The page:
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B.C.'s COVID long haulers: Some paying for treatment, all looking for answers

Some British Columbians who were among the first to become infected with a mysterious global virus that didn’t yet have a name are marking two years of lingering symptoms.

In March 2020, the idea that COVID-19 symptoms could last long after the acute, infectious phase of the illness was approached with skepticism by many medical professionals. Now, researchers and clinicians have learned much about the virus and what it can do to the human body.

“Long COVID syndrome is more and more clearly (involving) almost every system in the body, including the nervous system,” said Dr. Chris Carlsten, UBC’s head of respiratory medicine and one of the first doctors to treat patients with ongoing symptoms

“This not in their head. This is not something that they're making up and scientists and biologists and those that are spending time doing this are seeing real effects in the body that can explain it, even if we haven't come up with a treatment yet."

Carlsten says researchers now believe that the inflammation and damage different parts of the body could be due to the virus continuing to be active in those patients, that the immune system’s response plays a role, or that the antibodies generated could be responsible.

He emphasized that the approved COVID-19 vaccines are dramatically reducing the likelihood of developing long COVID, even if someone is infected, and that long-haulers who are vaccinated often see an improvement in their symptoms; time and targeted treatment are also helping. 

“On average, the patients that come through the (provincially-funded COVID-19) clinics do seem improved and while we will analyze that statistically, formally, I am confident that we're seeing that," said Carlsten.


With symptoms ranging from physical (a never-ending cough or shortness of breath to muscle weakness) to neurological and mood-oriented (inability to concentrate, depression, PTSD), patients have struggled to get help from family doctors and walk-in clinics. 

“I had to fight to be believed and it was a process that lasted at least a year," said Burnaby resident Jonah McGarva.

He got sick in March 2020 and was later diagnosed with early-onset emphysema, ultimately gaining access to one of the few dedicated long COVID clinics in the province.

“I was healthy, freshly married, planning to start a family, and literally within two weeks, three weeks, it was robbed from me,” he said. “I couldn't get out of bed. (I had) many nights when I didn't know if I would wake up the next day."

He co-founded an advocacy group, Long COVID Canada, and is pleading with the province to open more clinics to support long-haulers, whether their symptoms are debilitating and keep them from working and living a normal life, as in his case, or milder and allowing them to muddle along.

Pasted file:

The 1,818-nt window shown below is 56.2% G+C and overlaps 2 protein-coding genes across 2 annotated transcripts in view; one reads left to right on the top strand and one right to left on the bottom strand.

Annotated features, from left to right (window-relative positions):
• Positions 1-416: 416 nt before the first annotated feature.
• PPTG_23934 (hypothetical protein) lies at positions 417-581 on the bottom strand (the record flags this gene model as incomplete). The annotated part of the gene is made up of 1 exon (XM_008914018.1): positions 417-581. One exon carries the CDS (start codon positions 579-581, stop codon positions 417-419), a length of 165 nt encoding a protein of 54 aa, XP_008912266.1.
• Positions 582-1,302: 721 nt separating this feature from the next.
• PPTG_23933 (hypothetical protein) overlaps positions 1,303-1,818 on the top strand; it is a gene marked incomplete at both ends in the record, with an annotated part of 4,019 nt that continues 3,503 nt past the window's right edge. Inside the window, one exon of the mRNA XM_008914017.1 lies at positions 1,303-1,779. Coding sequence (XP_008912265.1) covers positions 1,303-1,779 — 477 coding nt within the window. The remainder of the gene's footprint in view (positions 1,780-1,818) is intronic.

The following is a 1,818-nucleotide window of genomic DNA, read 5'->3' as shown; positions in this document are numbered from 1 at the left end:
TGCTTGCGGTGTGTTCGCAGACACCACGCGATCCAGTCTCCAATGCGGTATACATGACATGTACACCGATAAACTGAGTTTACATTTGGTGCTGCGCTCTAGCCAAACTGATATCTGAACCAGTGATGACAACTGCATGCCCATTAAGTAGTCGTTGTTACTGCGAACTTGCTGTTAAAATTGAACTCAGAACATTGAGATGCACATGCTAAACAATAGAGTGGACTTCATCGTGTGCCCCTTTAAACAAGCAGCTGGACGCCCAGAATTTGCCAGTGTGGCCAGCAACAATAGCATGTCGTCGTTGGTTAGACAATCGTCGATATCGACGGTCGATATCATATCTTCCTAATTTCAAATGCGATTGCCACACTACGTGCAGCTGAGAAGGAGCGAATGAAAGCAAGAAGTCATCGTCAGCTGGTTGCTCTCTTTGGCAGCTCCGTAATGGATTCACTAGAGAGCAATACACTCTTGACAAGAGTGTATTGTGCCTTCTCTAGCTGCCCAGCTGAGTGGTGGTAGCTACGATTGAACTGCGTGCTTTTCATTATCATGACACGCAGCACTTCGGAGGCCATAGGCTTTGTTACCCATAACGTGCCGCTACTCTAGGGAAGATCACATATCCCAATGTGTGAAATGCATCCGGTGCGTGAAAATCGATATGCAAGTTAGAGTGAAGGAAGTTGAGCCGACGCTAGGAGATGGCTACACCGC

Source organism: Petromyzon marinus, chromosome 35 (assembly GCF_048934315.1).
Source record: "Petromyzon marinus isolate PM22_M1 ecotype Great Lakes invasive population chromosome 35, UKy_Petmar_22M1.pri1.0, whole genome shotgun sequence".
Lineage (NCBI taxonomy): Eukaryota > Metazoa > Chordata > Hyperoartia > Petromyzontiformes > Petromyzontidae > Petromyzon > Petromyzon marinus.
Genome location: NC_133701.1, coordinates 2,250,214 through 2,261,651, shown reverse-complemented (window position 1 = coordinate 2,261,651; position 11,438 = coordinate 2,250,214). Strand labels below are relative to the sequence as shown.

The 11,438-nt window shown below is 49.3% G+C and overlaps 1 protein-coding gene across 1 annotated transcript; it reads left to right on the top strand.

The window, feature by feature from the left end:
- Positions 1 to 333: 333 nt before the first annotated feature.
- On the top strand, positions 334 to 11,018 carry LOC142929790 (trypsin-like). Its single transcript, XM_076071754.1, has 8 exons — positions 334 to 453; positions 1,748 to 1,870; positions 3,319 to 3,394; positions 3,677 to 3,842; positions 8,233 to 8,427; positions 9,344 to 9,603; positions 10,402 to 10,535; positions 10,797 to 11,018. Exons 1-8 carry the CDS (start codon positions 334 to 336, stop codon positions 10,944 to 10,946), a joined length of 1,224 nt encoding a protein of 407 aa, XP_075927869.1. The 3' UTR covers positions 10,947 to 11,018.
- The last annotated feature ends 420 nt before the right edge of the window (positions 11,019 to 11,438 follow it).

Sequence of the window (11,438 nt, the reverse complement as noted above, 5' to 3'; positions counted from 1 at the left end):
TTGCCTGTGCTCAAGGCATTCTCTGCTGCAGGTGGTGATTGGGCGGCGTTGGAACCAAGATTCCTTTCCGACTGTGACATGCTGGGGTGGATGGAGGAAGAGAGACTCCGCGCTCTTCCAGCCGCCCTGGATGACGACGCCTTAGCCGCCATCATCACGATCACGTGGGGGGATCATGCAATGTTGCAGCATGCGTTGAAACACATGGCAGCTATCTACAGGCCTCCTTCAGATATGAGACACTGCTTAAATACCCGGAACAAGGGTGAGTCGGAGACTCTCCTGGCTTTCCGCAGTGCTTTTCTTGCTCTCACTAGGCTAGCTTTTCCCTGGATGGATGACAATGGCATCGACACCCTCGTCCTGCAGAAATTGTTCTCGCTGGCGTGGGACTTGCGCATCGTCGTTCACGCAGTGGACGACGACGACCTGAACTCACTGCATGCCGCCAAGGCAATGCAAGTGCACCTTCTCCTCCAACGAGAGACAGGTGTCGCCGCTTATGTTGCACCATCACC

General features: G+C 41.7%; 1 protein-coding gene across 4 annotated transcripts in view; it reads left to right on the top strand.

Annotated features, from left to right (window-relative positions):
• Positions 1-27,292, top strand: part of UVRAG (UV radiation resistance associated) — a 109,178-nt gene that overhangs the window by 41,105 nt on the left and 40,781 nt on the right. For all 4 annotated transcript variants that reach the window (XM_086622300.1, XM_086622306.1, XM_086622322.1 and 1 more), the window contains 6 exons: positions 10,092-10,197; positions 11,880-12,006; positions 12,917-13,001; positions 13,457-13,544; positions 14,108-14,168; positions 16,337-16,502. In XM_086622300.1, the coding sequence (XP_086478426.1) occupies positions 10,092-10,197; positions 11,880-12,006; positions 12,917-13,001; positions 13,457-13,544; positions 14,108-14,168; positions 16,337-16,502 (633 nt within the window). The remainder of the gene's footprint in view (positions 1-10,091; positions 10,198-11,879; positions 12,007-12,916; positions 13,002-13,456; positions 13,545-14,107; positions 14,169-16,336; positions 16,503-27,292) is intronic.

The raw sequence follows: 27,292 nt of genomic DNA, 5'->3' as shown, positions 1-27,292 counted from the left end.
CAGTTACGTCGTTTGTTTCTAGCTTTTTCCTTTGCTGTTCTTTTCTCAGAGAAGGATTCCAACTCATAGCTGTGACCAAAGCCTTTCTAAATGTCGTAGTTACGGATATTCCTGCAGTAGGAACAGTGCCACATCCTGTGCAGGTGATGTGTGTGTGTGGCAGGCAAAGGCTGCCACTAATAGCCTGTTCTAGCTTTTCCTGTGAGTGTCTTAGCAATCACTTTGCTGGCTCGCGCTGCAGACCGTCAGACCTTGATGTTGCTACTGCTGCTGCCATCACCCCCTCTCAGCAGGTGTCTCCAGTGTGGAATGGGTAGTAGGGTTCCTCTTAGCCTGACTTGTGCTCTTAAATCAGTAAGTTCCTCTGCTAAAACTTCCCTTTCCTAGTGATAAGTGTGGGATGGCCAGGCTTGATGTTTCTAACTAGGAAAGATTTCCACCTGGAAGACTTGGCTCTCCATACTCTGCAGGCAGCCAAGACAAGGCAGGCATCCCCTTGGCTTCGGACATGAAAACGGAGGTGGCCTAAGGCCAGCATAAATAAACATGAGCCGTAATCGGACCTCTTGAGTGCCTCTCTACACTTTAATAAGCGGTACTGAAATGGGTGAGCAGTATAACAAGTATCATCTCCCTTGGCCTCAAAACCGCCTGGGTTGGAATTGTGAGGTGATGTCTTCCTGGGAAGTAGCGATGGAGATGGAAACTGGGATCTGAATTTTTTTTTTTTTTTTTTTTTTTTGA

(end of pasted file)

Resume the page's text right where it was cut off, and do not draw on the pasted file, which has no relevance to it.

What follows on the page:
"This is a problem that we as a country are going to have to face at some time or another: that long COVID is a mass disabling event, worldwide," said McGarva, noting that some members in the support group have spent up to $20,000 seeking alleviation of their symptoms. 


Psychologists and physiotherapists are typically not covered by the public health-care system, but there are now other for-profit companies and care providers offering potential therapies for struggling long-haulers.

Langley-based ABI Wellness is a private clinic that’s been providing brain-injury recovery programs for years, but has recently begun offering its programs to long COVID sufferers. 

"What the research shows is it presents similarly to brain injury, and what this brain fog that everyone keeps referencing, the conversation really should be moving to it being a COVID brain injury," said Shaun Porter, ABI’s chief operating officer.

While he wouldn’t detail how much a patient might pay for the computer-based cognitive exercises or how effective they’ve been so far, he said the virtual group discussion sessions have been therapeutic.

"A lot of individuals with long COVID are feeling gaslighted or not represented or heard properly by the medical field, so a key first step is letting them know this is a safe space,” said Porter. “They're being heard, they're being understood."

Last year, the province expanded its government-funded clinic system with teams of specialists, but the health minister told CTV News he wants the health-care system to support patients of all stripes and needs rather than focus solely on more dedicated long COVID clinics.

"I would expect, yes, that you'll see that," said Adrian Dix of the expansion of long COVID clinics.

“But you'll never be able to open up enough clinics to address all of that problem. You need the system to respond – to see it and to take advantage of the best possible research." Top Stories

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